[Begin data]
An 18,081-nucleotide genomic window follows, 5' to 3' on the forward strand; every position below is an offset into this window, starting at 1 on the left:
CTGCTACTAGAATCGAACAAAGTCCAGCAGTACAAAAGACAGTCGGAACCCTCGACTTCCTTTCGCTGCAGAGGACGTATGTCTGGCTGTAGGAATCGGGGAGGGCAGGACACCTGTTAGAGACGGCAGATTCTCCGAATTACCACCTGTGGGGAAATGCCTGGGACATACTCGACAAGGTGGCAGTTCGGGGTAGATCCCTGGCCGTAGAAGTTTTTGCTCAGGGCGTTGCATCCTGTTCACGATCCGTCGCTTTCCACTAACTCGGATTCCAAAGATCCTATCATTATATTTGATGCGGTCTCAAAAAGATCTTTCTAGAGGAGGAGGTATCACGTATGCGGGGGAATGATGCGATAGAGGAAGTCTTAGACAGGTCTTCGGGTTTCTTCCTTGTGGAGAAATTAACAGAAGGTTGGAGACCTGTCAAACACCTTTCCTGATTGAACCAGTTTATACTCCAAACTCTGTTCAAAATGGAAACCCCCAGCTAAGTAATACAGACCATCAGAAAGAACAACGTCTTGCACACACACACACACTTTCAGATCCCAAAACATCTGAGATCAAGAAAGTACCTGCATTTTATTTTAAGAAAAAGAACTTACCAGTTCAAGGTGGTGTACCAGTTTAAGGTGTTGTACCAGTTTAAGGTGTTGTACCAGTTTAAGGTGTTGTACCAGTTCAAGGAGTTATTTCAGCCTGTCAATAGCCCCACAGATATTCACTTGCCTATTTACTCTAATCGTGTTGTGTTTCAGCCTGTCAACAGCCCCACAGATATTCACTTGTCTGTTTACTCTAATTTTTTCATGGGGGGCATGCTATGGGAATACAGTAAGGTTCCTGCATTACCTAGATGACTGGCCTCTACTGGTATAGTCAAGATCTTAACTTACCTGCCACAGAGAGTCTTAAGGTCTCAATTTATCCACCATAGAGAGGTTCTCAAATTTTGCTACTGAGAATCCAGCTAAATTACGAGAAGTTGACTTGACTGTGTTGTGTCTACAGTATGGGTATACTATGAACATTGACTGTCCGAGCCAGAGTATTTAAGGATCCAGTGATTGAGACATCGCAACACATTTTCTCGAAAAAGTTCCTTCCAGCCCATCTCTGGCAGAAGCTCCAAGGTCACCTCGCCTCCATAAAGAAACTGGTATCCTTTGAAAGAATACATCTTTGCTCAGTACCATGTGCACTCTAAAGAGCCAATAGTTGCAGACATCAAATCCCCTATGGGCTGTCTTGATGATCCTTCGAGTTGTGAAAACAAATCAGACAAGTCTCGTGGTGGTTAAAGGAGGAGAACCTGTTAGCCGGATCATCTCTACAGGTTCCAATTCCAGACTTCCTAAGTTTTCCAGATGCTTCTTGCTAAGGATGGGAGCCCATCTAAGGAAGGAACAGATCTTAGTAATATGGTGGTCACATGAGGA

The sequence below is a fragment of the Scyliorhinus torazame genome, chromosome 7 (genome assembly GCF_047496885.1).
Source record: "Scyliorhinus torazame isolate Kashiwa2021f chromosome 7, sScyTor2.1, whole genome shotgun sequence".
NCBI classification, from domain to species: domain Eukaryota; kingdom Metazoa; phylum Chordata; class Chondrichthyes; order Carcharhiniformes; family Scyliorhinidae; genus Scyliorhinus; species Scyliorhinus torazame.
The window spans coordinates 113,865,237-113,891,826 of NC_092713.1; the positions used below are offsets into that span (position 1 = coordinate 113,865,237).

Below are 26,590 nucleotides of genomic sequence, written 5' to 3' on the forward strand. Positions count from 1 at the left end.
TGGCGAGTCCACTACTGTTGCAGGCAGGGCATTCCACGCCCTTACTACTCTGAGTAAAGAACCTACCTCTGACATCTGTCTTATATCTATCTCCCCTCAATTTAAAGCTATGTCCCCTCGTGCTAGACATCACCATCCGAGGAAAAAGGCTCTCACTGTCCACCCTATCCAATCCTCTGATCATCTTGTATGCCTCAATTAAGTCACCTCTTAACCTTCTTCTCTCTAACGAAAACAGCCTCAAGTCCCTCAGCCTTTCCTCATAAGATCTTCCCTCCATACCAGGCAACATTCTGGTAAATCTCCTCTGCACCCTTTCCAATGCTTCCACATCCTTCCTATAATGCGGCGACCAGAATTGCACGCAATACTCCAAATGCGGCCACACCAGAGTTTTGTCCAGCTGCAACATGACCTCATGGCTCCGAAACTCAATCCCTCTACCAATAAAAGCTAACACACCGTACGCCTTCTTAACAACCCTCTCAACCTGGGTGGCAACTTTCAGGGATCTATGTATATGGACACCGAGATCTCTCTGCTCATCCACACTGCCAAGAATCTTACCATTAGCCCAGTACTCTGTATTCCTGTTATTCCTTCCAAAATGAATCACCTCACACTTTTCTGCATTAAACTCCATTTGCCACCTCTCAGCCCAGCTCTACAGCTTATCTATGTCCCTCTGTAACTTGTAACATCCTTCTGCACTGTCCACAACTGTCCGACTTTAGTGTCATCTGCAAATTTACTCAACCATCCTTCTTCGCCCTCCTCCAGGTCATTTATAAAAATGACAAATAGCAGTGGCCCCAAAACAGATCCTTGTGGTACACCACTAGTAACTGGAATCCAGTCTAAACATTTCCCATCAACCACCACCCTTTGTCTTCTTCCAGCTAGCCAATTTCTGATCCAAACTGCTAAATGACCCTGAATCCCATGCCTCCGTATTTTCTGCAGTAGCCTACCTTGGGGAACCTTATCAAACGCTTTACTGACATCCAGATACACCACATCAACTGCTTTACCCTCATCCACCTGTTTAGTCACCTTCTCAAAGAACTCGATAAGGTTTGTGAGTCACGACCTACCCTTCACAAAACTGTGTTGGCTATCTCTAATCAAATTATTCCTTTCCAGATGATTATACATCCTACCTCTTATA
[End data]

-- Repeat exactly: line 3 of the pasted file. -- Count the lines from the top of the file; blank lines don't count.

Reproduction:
The sequence below is a fragment of the Scyliorhinus torazame genome, chromosome 7 (genome assembly GCF_047496885.1).